Wednesday, November 7, 2007

Bickerton on the Arche de Zoé Affair

Sometime "French Politics" contributor Christopher Bickerton has an interesting article on the Arche de Zoé Affair in Spiked.

The Recriminalization of Insanity

At the time of the "little Enis" case, Nicolas Sarkozy made it clear that he believed there ought to be some way of affording emotional satisfaction to the victims of crimes whose perpetrators were deemed "not responsible" for their acts by reason of insanity. Now Rachida Dati is ready to introduce a bill that would eliminate the insanity defense altogether, if I understand the purpose of the bill correctly. This is a step backward. The French are often critical, and rightly so, of the use of the death penalty in the United States. It is argued that the death penalty belongs to a lower stage of civilization. I am not sure that abolishing the insanity defense establishes the claim to have advanced to a higher level.


A little more information has begun to emerge about what university students are protesting in various places across France. The central grievance seems to be the principle of university budgetary autonomy, and in particular the possibility that individual universities will seek to raise private funds to augment whatever money they receive from the state. Students fear that this will ultimately lead to privatization of the universities and increased inequality. The concern is not unfounded, but the government thought it had won acceptance of this point in negotiations with the student unions several months ago. So Valérie Pécresse's consternation is comprehensible.

On the substance of the issue, I think there is good reason to be concerned about the possible distortion of educational priorities by the injection of private funds. Nevertheless, competition and choice can be useful stimuli. The goal should be to allow students of equal talent an equal opportunity to choose among competing universities. To insist on equality among universities is to ensure mediocrity, and the existence of Grandes Écoles belies the egalitarian discourse in any case.

Tactically, Bruno Julliard's UNEF seems to have been outmaneuvered by the Collectif Contre l'Autonomie des Universités (CCAU), a new group apparently influenced by the extreme left, which is also a force in the more militant union protests against the special retirement regime reforms. The UNEF apparently joined the CCAU-led university protest yesterday, fearful of being left behind though dubious about the mobilizing issue. In short, it appears that there is an effort afoot to bring student and worker discontent together over the next few weeks in the hope of derailing Sarkozy, just as Juppé was derailed in 1995. How Sarko handles this confrontation will be an important test. If he gets past these next few weeks without conceding too much, he will have consolidated his presidency.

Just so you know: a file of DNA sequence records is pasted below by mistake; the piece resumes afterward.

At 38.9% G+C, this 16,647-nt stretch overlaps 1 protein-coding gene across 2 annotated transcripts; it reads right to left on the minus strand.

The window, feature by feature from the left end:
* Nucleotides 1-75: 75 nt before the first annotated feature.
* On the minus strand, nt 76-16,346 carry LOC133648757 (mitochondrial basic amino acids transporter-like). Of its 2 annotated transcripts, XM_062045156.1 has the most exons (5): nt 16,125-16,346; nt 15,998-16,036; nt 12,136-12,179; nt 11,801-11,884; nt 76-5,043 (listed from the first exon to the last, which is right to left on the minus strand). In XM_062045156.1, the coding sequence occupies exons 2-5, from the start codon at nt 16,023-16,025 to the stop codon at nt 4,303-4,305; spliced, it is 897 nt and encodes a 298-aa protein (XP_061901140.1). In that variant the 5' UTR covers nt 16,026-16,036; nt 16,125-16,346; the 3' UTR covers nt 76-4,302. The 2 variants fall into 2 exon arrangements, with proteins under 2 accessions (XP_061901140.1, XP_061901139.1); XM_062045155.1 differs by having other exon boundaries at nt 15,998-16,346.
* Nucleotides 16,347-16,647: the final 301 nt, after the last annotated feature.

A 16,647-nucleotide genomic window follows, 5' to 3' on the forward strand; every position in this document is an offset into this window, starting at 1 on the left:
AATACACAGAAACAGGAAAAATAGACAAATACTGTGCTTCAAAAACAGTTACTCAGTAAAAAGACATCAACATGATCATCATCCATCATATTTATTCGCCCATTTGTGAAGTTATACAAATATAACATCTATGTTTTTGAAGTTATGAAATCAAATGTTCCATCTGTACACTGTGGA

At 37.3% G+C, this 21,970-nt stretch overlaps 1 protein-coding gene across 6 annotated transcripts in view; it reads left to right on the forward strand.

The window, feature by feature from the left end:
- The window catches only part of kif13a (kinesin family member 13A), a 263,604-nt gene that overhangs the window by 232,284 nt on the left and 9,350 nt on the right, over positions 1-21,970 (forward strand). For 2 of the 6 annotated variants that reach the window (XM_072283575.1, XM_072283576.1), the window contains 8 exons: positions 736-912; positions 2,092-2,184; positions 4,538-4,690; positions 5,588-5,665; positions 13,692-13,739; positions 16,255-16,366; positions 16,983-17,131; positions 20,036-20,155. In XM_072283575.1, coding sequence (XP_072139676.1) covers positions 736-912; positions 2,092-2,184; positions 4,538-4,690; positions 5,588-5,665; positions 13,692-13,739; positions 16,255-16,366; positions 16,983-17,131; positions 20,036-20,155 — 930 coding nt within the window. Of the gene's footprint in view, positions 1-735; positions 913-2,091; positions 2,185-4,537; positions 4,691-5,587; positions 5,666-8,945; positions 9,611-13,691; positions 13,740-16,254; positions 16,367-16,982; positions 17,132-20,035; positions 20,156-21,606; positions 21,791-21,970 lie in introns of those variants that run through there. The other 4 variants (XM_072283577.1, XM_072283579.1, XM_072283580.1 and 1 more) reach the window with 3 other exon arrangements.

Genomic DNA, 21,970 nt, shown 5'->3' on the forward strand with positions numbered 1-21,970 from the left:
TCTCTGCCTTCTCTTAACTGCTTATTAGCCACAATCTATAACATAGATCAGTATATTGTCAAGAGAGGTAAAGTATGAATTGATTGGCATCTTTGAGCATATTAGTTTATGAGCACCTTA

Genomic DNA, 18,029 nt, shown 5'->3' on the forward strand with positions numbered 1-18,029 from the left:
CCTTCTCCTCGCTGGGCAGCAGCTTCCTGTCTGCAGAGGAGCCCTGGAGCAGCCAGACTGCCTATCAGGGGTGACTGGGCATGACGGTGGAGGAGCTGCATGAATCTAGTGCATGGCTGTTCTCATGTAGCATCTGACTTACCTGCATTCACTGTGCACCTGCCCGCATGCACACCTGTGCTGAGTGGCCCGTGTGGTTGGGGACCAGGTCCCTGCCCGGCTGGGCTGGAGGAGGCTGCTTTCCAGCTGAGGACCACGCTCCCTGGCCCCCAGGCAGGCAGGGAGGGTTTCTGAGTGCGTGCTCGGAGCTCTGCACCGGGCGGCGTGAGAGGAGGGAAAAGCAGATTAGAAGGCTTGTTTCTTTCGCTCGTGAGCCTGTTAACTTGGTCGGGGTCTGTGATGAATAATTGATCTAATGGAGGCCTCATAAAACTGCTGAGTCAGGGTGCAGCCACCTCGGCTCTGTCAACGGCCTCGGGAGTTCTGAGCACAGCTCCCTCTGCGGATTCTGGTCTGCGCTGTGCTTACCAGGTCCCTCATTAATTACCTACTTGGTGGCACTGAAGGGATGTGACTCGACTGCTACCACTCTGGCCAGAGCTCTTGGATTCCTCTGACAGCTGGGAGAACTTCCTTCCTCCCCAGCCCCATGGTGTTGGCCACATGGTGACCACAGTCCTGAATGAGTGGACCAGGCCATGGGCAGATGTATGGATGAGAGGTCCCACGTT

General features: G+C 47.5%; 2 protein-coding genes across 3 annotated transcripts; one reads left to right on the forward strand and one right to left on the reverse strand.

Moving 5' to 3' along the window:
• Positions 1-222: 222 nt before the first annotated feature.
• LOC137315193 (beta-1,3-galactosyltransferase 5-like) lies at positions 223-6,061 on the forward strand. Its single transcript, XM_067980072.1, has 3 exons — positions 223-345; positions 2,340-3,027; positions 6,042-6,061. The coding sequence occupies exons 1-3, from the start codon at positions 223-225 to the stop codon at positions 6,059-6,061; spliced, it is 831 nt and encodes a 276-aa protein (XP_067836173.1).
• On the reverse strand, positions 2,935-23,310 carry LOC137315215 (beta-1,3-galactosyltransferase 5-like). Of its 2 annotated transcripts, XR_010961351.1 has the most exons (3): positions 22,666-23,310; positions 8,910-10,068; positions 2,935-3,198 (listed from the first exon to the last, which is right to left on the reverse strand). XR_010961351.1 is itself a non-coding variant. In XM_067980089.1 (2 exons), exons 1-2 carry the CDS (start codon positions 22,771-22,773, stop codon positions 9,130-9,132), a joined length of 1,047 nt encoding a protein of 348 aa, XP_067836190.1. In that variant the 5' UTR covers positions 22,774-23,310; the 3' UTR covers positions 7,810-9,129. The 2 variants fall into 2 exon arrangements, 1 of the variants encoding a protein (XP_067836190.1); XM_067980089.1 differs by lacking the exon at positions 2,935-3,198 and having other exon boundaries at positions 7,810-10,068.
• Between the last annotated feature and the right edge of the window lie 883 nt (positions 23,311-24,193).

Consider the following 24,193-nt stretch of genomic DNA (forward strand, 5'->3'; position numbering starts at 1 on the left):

I would be particularly interested in hearing from readers who know anything about the CCAU and its leadership, affiliation with other organizations and parties, etc.

"Let Them Ride Bikes"

When the price of bread rose, Marie-Antoinette said (aprocyphally), "Let them eat cake." When the price of gas rose, Christine Lagarde said, "Let them ride bikes." A farmers' union official from the FDSEA suggested that she try pulling a harrow or seeding machine with "a vélib' de Paris." Now we know why Sarko went out to face the fishermen in Guilvinec. He remembered the fate of le boulanger, la boulangère, et le mitron.

Sarko Kisses Hand, Bush Speaks French

As you can see from the picture, la rupture has not affected one ritual of Franco-American relations: the presidential kiss of the First Lady's hand. Someone will have to explain the protocol. As I recall, Sarko kisses Angela Merkel on the cheek but doesn't kiss her hand. Bush, in any case, doesn't look any more pleased than when Chirac kissed Laura's hand, though France is now our "staunchest ally," according to the briefing Nick Burns gave yesterday to L'Express--in French, for a while, until he ran out of clichés and switched to English, the language in which his unctuous mastery is more fully on display. Bush, too, spoke French, long enough to say Bienvenue à la Maison Blanche.

Meanwhile, Cécilia is also doing her part for Franco-American relations. The New York Post ran a photo of her emerging from a Manhattan restaurant named Orsay. Note, however, that the quai d'Orsay was conspicuously absent from the higher echelons of Sarko's entourage, unless you count Rama Yade, whose extraordinary beauty seems to bump her up a few protocol notches above the place her status as a junior minister would otherwise entitle her to. She, along with Christine Lagarde and Rachida Dati, accompanied Sarko to a state dinner, demonstrating to admiring Americans that the French have learned to manage "diversity" as glibly as their American hosts. Sarko also brought a chef with him, and the director of the Louvre. All of this connotes a "return to normalcy" in Franco-American relations: hand-kissing, elegant women, haute cuisine, haute couture, and high art--these are the things that represent "the good France," "our oldest ally," in the American psyche, and as long as the French content themselves with the finer things of life and don't meddle in the serious business of war and finance, we can get along just fine.

Sarko seems willing to play along. He is even finding time in his brief 26 hours in the US to meet with what The Times delicately describes as "American Jewish leaders"--and no doubt his advisor Jean-David Levitte has told him how heated things were with that group just a few short years ago. All is forgiven if not forgotten, and The Times even finds space to mention [I'm correcting an error in my original post here] that Sarkozy's mother is partly Jewish (for la petite histoire; la grande will remember only that "France is back").